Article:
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Ramaphosa’s land panel endorses a careful approach

Supports amending the constitution but wants a bill that provides clarity on the kind of land that can be expropriated and when compensation can or cannot apply.

President Cyril Ramphosa’s expert panel of advisors on land reform has endorsed the amendment of the constitution for the state to expropriate land without compensation – but only in well-defined and clear circumstances.

In a 144-page final report published on Sunday, a majority of the 10-member panel, which was appointed by Ramaphosa in September 2018 to review all aspects of the land reform policy, want the state to finalise amendments to the long-mooted Expropriation Bill.

The passing of this bill might be further delayed because a new parliament was installed after the May 8 general elections, some members of parliament are yet to read the final report, and the National Assembly is on a three-week recess until mid-August.

Read: Land expropriation: the acid test for Cyril’s commitment to policy consistency

Once the bill has been finalised by parliament, the panel said it would set out a clear procedure on the kind of land that can be expropriated and when compensation can or cannot apply. Essentially, the panel wants the bill to give guidelines to the state on land reform and redistribution.

An ‘explicit option’

In August 2018, parliament’s public works committee withdrew the Expropriation Bill in order to draft a new bill that would repeal the current Expropriation Act of 1975. The new bill would be in sync with the state’s plan to review section 25 of the constitution (dubbed the property clause) to make land expropriation without compensation an explicit option.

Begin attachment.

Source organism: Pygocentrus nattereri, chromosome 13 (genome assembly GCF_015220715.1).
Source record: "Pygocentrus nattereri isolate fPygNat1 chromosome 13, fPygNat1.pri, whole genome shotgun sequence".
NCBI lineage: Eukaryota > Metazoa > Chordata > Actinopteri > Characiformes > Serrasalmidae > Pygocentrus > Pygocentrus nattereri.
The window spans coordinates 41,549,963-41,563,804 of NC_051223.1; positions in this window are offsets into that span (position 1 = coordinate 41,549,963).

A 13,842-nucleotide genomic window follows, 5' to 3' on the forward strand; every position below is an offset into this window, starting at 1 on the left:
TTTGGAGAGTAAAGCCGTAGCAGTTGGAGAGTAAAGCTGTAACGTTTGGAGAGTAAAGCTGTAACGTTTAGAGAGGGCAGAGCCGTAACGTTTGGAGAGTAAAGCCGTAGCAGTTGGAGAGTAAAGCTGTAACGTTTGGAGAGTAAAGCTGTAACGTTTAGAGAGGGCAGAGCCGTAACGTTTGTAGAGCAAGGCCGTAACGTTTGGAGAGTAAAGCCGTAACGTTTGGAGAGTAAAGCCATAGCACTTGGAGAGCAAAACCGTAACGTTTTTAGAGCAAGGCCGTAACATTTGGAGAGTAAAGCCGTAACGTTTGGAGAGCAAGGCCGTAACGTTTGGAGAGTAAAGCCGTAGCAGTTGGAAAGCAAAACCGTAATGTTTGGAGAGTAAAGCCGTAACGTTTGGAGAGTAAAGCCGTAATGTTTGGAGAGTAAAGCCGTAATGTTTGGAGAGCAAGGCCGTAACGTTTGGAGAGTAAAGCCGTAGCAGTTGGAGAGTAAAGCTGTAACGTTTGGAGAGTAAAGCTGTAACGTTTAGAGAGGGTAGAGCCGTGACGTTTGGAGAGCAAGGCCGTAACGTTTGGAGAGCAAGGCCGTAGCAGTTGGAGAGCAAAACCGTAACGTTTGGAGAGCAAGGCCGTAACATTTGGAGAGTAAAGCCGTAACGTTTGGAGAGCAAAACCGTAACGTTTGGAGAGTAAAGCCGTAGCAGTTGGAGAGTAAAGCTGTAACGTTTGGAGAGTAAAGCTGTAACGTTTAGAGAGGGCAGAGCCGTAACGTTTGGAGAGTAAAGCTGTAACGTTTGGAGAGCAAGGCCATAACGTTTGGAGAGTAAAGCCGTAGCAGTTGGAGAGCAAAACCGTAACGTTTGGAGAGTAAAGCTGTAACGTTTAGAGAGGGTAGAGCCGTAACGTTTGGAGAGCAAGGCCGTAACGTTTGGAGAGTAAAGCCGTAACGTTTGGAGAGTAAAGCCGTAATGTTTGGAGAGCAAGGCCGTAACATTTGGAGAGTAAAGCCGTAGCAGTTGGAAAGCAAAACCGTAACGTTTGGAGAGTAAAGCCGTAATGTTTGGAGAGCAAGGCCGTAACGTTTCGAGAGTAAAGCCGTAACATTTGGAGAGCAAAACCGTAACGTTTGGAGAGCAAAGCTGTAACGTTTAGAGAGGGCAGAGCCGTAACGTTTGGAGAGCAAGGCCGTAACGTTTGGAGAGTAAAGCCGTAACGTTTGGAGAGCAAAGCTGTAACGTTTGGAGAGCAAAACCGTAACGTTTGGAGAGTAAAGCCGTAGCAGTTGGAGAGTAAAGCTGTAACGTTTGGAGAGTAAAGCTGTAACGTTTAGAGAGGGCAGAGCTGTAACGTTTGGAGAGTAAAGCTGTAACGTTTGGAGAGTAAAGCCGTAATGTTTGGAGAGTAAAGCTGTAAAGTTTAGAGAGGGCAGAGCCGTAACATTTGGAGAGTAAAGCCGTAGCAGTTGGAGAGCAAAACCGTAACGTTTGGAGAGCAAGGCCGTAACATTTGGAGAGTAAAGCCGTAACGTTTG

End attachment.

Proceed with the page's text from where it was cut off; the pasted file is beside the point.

This section currently gives the state the power to expropriate land for land reform based on “just and equitable compensation”. However, the new Expropriation Bill of 2019 would allow the state to expropriate land, in the public interest, without compensation, but only in defined circumstances.

In other words, the state can expropriate land without compensation if it identifies land that is abandoned, hopelessly indebted, held purely for speculative purposes, obtained through criminal activity, and unutilised by state-owned entities. Land already occupied and used by labour tenants and former labour tenants, people in informal settlement areas, inner-city buildings with absentee landlords, land donations, and farm equity schemes would also be expropriated.

Read: Zimbabwe begins paying white farmers who had land expropriated

“It is important that the [Expropriation] Bill must specify much more clearly the meaning of instances that would amount to ‘nil’ compensation, [for example] land held for ‘speculative reasons’, and the meaning and import of ‘abandoned land’. Alternatively, this could be a matter for clarity by the courts,” reads the final report of the panel.

The panel includes 10 people ranging from academia, agricultural economics and law to representatives of organised agriculture and black farmers. The panel was set up by Ramaphosa after public hearings on the land question held country-wide underscored the state’s failure to redistribute land and implement meaningful land reform since 1996. The panel’s final report is meant to inform government policy on land reform.